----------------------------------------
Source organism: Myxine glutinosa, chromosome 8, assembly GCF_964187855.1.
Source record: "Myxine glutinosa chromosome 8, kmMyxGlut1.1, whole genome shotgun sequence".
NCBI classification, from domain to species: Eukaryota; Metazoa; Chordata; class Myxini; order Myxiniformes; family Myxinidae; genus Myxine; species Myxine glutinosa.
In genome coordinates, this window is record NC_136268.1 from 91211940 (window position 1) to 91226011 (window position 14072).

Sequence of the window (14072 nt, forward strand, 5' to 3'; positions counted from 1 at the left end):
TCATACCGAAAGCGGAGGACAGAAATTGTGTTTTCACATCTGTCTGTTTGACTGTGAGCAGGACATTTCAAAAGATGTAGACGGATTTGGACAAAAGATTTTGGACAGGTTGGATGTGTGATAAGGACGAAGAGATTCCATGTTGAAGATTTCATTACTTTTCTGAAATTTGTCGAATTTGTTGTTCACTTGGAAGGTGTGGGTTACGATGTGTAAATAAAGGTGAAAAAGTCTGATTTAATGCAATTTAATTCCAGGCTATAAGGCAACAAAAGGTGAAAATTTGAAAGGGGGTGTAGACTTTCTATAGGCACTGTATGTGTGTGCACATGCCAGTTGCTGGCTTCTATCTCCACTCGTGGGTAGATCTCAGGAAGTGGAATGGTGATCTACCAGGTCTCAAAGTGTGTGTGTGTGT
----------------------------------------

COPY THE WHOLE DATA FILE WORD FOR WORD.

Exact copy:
Source organism: Myxine glutinosa, chromosome 8, assembly GCF_964187855.1.
Source record: "Myxine glutinosa chromosome 8, kmMyxGlut1.1, whole genome shotgun sequence".
NCBI classification, from domain to species: Eukaryota; Metazoa; Chordata; class Myxini; order Myxiniformes; family Myxinidae; genus Myxine; species Myxine glutinosa.
In genome coordinates, this window is record NC_136268.1 from 91211940 (window position 1) to 91226011 (window position 14072).

Sequence of the window (14072 nt, forward strand, 5' to 3'; positions counted from 1 at the left end):
TCATACCGAAAGCGGAGGACAGAAATTGTGTTTTCACATCTGTCTGTTTGACTGTGAGCAGGACATTTCAAAAGATGTAGACGGATTTGGACAAAAGATTTTGGACAGGTTGGATGTGTGATAAGGACGAAGAGATTCCATGTTGAAGATTTCATTACTTTTCTGAAATTTGTCGAATTTGTTGTTCACTTGGAAGGTGTGGGTTACGATGTGTAAATAAAGGTGAAAAAGTCTGATTTAATGCAATTTAATTCCAGGCTATAAGGCAACAAAAGGTGAAAATTTGAAAGGGGGTGTAGACTTTCTATAGGCACTGTATGTGTGTGCACATGCCAGTTGCTGGCTTCTATCTCCACTCGTGGGTAGATCTCAGGAAGTGGAATGGTGATCTACCAGGTCTCAAAGTGTGTGTGTGTGT